Above all, I want to acknowledge you—the reader. You are about to embark on an incredibly rewarding and exciting career. You have spent considerable time and devoted substantial energy to get to this stage in your professional development, and I want to salute those efforts, applaud your determination, and celebrate your possibilities. Thank you for all your contributions to education—those that have gotten you to this point, and those that will ensure your teaching success in the future.

—Anthony D. Fredericks, Ed.D.


Let's begin this book with a basic fact of life:

The person who gets the job is not necessarily the best qualified candidate. It's the person who knows how to best nail the interview! In the end, employers want to hire individuals they feel will be a good "fit" for the job and for the organization. They hire people they like both personally and professionally."

Does that statement scare you? Does it worry you? Does it make you question all those methods courses you took, all those papers you wrote, all those exams you sweated over, and all those late-night sessions you spent writing behavioral objectives, anticipatory sets, and assessment protocols during your student teaching experience? I hope not! The statement above should give you a perspective, as well as a challenge, on the task before you—acing your teacher interview!

Here's another fact of life: You can send out all the resumes, contact all the school districts in your state, and write all the cover letters you want—but you can't get a teaching position unless you interview. Without the interview, there can be no teaching. Do well on the interview, and the job is yours! Do poorly on the interview, and—no matter how impressive your credentials may be, no matter how high your GPA is, no matter how many textbooks you have read, no matter how stellar your letters of recommendation may be, no matter how much time you've spent around kids—the simple truth is you'll never get the position! Simply put:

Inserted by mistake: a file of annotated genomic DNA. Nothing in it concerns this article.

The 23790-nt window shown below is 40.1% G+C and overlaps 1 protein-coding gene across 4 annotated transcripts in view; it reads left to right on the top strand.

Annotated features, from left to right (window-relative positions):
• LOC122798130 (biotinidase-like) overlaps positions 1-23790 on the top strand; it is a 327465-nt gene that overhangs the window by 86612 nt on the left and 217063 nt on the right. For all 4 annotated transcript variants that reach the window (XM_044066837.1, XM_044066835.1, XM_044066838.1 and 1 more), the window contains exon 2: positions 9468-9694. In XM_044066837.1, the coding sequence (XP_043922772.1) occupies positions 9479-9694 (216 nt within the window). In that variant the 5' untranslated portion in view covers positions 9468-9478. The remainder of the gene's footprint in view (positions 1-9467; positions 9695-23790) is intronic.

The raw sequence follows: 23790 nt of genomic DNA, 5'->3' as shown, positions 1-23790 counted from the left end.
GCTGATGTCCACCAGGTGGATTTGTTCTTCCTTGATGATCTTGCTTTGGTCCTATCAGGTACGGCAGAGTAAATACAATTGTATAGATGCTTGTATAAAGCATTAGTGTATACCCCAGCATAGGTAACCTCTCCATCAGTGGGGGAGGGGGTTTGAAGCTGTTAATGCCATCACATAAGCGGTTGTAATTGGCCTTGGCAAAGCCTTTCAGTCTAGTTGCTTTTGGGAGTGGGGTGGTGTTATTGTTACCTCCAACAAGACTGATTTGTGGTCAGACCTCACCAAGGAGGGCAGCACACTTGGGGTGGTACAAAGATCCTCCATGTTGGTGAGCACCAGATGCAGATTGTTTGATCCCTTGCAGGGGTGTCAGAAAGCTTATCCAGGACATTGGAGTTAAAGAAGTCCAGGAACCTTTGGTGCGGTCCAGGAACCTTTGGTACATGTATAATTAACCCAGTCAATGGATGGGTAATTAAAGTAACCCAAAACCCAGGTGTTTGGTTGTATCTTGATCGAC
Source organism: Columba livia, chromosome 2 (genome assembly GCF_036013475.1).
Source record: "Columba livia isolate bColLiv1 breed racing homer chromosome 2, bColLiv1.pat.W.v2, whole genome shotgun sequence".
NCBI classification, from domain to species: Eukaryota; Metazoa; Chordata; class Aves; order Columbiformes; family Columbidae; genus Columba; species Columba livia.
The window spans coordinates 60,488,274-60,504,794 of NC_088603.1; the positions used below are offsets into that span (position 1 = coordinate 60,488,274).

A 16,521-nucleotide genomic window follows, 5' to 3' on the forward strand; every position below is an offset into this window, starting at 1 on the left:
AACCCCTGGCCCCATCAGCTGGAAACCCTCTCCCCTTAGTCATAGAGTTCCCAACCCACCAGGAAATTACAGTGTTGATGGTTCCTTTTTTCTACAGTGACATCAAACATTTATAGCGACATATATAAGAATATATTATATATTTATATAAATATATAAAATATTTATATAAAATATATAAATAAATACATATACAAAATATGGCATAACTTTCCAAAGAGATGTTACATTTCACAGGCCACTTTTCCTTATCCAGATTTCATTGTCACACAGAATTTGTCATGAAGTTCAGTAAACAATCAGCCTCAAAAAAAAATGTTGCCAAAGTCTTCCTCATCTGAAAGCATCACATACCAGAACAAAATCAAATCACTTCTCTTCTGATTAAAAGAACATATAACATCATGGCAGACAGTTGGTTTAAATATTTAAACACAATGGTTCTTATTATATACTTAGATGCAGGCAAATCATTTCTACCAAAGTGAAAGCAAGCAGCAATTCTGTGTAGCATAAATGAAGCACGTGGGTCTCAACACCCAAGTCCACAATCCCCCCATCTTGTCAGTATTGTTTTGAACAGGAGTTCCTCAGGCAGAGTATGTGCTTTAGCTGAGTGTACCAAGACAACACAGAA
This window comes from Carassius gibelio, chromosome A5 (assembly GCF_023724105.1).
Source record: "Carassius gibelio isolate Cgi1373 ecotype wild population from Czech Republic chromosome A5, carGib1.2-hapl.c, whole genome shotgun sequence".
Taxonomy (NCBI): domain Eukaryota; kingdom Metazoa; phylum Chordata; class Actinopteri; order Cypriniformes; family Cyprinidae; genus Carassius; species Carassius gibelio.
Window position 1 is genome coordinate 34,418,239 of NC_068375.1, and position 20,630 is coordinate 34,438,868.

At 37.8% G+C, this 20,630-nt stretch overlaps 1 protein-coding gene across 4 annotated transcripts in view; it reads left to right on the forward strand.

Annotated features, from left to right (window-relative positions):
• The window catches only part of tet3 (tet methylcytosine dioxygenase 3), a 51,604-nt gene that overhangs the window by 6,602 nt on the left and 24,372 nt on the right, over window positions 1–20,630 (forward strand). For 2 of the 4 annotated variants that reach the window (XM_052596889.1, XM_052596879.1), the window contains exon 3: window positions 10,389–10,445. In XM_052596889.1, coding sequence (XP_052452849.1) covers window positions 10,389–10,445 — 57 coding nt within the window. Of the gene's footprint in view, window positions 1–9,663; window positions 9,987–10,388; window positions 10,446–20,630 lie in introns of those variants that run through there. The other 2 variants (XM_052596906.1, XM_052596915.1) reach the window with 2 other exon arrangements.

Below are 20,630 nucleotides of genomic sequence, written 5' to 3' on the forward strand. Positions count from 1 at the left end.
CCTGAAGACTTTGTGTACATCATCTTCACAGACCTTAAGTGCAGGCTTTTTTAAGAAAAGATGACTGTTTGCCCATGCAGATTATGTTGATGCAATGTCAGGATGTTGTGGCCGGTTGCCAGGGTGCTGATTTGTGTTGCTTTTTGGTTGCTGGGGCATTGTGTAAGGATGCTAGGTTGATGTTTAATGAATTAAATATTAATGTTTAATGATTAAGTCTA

The teacher interview will make you or break you!

When I was in college (and long before I met my wife), my roommate set me up with a blind date. We went to dinner and a movie. It soon became apparent that we had absolutely nothing in common. She was from Texas; I was from California. I grew up surfing; she grew up quilting. I was a long-distance runner; she hated sports. I loved Mexican food; she was into steak and potatoes. I enjoyed action movies; she preferred romances. I was a liberal; she was a conservative. Conversation was stilted, uncomfortable, and strained. I had her back at her dorm by 9:30 (imagine!). It was very obvious there would be no second date.

Interviews are like first dates. You are trying to get to know someone. You're trying to enjoy each other's company. You want to know if this will be a long-term relationship or just a one-night stand. You want to learn as much about each other as you can in the short time available. Your decision to continue the relationship is often based on the "chemistry" that takes place during the initial encounter. A first date and an interview are, quite simply, opportunities to exchange information about each other. Each person wants to know if this is a "match" or if this is a "miss."